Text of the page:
Preventing Disease in the Beekeeping Industry

Sanitizing bBee HivesMost of the general public do not consider the immense value of bees.  Bees, butterflies, moths, and even beetles spread the pollen needed to fertilize the plants we want in our gardens.  Bees are the primary fertilizers for many farmers, so they either keep bees in their farm or they rent beekeepers to provide bee hives near their crops. 

Bees are part of the balance of nature.  And, it is important to protect bees from natural and man-made threats.  So, avoid using pesticides in plants that can harm the bees.  When you are killing pest that harm your plants, you can also kill off the good guys (bees and butterflies) that you really need to end up with a bountiful harvest.

Decon Arthro is gradually winning support by bee keepers.  Having been proven in France as an safe solution to protect the health of the bee hives, American bee keepers are now giving Decon Arthro a try as a pilot project.  

Decon Arthro is not a pesticide, per se.  This liquid spray solution is applied during the recycling of the hive boxes.  Once thoroughly cleaned, Decon Arthro is applied to every area of the hive.  It is an excellent decontamination agent to kill microorganisms that htreaten the health of the hive.  because there is no residue, the new bee brood will have no post-treatment impact,.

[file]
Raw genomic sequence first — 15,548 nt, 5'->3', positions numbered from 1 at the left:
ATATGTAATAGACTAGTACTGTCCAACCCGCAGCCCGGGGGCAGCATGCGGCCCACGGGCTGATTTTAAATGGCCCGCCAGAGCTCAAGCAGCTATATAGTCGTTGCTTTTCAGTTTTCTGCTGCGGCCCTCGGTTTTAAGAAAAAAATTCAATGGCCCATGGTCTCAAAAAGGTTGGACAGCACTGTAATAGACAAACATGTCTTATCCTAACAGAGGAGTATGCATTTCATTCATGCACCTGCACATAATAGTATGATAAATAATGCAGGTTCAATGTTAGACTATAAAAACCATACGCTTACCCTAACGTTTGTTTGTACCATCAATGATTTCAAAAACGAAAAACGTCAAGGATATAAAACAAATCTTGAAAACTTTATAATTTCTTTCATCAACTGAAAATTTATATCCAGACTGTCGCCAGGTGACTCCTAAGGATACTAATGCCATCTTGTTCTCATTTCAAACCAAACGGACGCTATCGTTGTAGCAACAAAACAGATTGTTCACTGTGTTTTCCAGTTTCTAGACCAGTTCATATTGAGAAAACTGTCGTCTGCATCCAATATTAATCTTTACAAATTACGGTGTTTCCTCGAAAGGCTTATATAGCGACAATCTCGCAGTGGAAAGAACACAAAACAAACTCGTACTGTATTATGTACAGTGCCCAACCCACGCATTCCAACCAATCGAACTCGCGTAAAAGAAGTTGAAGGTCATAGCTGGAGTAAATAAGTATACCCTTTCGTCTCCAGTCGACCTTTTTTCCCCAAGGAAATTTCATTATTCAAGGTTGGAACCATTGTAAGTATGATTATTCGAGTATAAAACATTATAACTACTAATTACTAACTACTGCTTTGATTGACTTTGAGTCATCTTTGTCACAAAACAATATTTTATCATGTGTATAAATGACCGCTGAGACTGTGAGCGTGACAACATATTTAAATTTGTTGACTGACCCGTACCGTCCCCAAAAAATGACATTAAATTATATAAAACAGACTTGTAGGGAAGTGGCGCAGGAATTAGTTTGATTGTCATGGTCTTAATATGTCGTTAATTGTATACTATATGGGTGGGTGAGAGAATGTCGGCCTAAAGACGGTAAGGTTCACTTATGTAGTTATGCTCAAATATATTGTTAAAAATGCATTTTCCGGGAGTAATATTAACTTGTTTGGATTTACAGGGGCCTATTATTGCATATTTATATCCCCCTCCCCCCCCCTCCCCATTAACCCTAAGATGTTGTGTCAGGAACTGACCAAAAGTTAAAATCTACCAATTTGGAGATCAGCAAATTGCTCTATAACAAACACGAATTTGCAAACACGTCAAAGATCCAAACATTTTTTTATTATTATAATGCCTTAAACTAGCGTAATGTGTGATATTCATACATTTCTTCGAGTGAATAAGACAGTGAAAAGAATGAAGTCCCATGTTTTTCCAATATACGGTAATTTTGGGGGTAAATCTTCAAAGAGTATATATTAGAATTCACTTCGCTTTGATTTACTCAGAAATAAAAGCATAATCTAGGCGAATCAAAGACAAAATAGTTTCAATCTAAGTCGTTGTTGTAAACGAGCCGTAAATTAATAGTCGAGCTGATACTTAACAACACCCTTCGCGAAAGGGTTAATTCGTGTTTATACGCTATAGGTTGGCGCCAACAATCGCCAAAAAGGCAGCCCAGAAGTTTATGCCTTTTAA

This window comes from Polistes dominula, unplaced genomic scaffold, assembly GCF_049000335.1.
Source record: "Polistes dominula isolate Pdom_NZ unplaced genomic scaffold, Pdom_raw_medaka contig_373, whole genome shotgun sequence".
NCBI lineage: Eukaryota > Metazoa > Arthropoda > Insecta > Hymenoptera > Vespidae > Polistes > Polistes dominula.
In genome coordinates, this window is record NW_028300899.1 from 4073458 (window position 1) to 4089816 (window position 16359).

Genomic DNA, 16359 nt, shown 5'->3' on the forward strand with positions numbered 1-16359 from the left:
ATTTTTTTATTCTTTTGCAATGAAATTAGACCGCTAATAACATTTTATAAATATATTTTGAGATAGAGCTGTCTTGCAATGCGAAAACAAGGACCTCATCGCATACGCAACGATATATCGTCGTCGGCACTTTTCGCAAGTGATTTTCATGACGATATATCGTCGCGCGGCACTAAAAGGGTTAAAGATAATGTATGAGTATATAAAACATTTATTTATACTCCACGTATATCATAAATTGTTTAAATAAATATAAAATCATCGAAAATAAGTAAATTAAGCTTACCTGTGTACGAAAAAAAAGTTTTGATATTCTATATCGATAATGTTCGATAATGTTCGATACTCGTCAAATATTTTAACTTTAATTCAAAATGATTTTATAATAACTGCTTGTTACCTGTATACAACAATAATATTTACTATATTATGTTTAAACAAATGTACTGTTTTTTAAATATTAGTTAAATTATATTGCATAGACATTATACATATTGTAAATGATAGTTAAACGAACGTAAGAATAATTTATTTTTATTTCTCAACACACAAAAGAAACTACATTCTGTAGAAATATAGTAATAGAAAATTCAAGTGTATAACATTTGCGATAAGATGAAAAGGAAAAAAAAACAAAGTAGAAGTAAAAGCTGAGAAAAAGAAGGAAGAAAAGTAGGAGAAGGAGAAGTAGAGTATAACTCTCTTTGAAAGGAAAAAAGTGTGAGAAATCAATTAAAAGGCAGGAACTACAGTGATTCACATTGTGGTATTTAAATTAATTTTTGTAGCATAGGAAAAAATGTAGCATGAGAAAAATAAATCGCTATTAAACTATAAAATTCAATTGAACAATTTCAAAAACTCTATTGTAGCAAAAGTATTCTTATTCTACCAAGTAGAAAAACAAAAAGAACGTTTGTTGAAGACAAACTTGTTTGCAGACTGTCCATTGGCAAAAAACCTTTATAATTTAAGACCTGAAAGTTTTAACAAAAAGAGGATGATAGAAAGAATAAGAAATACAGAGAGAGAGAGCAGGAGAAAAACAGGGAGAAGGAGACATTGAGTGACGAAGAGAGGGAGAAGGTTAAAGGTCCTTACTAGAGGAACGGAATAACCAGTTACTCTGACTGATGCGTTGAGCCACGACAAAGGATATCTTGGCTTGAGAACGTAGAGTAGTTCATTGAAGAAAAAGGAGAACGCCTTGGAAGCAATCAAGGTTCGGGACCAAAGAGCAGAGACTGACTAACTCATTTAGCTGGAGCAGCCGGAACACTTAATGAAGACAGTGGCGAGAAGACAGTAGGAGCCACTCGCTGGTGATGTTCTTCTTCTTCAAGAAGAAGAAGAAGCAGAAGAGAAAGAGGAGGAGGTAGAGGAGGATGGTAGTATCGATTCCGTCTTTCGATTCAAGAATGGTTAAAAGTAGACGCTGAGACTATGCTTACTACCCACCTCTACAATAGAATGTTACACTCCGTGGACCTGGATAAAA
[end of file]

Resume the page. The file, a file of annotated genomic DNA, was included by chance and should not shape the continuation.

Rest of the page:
Thus far, the early results are very good, but the proof will always be in the experience of the bee keeper.  Unlike pesticides and sanitizers, the ingredients in Decon Arthro are biodegradable and leave no toxic residue.  The health of the bee colony is not threatened by an toxic concerns.

This product is basically a hydrogen peroxide concept that is only about a pH of 9.  So, it is basically non-corrosive and easy to apply with a misting system.  The surfactants in the mixture allow deep penetration and dissolves barrier films.  Once applied, allow the product to work for ten to fifteen minutes, then powerwash and let dry.

To prove the value of the product, it is suggested that any bee keeper set aside a few hives for the pilot program.  If these hives perform as we have seen in other examples, the bee keeper can have confidence to expand the treatment to their general cleaning program.  Should a hive become infected, which occurs in the normal cycle of bee keeping; pull the hive and treat it immediately.